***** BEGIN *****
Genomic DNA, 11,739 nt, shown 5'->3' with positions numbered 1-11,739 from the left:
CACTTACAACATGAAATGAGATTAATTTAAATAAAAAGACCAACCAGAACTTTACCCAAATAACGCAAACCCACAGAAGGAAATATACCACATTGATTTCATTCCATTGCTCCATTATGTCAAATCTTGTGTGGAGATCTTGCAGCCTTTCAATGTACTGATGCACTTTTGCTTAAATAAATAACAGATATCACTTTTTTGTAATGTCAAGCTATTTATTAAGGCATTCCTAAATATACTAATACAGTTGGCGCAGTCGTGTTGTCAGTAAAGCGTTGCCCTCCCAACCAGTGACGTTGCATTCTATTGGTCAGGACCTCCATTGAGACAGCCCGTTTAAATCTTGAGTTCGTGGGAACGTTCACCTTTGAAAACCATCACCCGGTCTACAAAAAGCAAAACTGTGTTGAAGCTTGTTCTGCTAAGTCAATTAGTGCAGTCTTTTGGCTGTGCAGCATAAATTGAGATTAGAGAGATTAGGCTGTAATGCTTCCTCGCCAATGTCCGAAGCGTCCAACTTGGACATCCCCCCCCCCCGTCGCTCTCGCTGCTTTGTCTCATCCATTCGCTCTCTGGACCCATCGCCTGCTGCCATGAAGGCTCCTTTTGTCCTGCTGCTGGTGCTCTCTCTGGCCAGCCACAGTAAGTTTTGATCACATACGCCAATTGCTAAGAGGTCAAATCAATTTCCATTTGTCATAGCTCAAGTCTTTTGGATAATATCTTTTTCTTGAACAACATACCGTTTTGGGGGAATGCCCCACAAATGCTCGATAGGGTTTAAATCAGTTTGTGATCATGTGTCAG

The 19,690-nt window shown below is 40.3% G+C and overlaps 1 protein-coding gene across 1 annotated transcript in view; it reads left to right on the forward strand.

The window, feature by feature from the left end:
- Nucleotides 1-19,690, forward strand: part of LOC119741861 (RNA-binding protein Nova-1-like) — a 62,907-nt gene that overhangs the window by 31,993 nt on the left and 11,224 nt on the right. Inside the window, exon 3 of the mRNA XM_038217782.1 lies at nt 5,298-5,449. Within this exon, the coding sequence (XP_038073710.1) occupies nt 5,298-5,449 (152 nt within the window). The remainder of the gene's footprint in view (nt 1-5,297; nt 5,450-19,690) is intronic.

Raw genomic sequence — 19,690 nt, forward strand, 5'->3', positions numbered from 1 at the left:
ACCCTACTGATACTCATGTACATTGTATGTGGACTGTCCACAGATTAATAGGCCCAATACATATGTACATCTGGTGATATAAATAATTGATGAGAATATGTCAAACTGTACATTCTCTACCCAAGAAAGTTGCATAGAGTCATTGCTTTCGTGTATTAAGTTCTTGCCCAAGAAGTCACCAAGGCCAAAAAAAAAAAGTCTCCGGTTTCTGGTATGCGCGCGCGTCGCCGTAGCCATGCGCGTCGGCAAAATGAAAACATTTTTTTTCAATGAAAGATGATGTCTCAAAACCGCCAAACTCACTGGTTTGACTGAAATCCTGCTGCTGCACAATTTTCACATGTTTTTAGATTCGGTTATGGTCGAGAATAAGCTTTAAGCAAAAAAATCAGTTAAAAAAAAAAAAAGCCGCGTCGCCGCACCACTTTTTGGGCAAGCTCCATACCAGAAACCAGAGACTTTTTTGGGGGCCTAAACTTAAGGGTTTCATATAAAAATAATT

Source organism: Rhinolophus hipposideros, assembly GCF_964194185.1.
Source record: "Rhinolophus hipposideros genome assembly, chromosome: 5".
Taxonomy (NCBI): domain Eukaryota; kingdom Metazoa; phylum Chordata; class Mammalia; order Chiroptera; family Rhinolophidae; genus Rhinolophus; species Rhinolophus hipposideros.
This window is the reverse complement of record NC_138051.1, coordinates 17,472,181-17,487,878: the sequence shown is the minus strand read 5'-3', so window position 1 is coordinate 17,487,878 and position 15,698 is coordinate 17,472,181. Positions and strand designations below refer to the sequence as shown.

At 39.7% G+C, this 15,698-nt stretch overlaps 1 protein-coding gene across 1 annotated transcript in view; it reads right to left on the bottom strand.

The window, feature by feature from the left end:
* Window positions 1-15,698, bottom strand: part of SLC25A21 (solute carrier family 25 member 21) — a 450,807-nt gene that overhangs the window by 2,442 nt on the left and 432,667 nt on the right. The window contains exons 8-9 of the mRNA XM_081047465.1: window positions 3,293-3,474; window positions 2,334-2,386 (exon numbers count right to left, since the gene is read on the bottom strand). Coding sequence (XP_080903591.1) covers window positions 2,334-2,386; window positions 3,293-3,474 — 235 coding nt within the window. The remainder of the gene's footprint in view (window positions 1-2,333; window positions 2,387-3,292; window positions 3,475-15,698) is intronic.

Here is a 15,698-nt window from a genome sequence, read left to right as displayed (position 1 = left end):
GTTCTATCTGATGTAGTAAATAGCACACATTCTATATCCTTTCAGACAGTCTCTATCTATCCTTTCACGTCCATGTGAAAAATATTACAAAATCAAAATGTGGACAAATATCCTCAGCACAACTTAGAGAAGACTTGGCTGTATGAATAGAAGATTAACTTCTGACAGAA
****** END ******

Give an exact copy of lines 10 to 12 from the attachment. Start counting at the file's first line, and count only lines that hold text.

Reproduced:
Taxonomy (NCBI): domain Eukaryota; kingdom Metazoa; phylum Chordata; class Mammalia; order Chiroptera; family Rhinolophidae; genus Rhinolophus; species Rhinolophus hipposideros.
This window is the reverse complement of record NC_138051.1, coordinates 17,472,181-17,487,878: the sequence shown is the minus strand read 5'-3', so window position 1 is coordinate 17,487,878 and position 15,698 is coordinate 17,472,181. Positions and strand designations below refer to the sequence as shown.

At 39.7% G+C, this 15,698-nt stretch overlaps 1 protein-coding gene across 1 annotated transcript in view; it reads right to left on the bottom strand.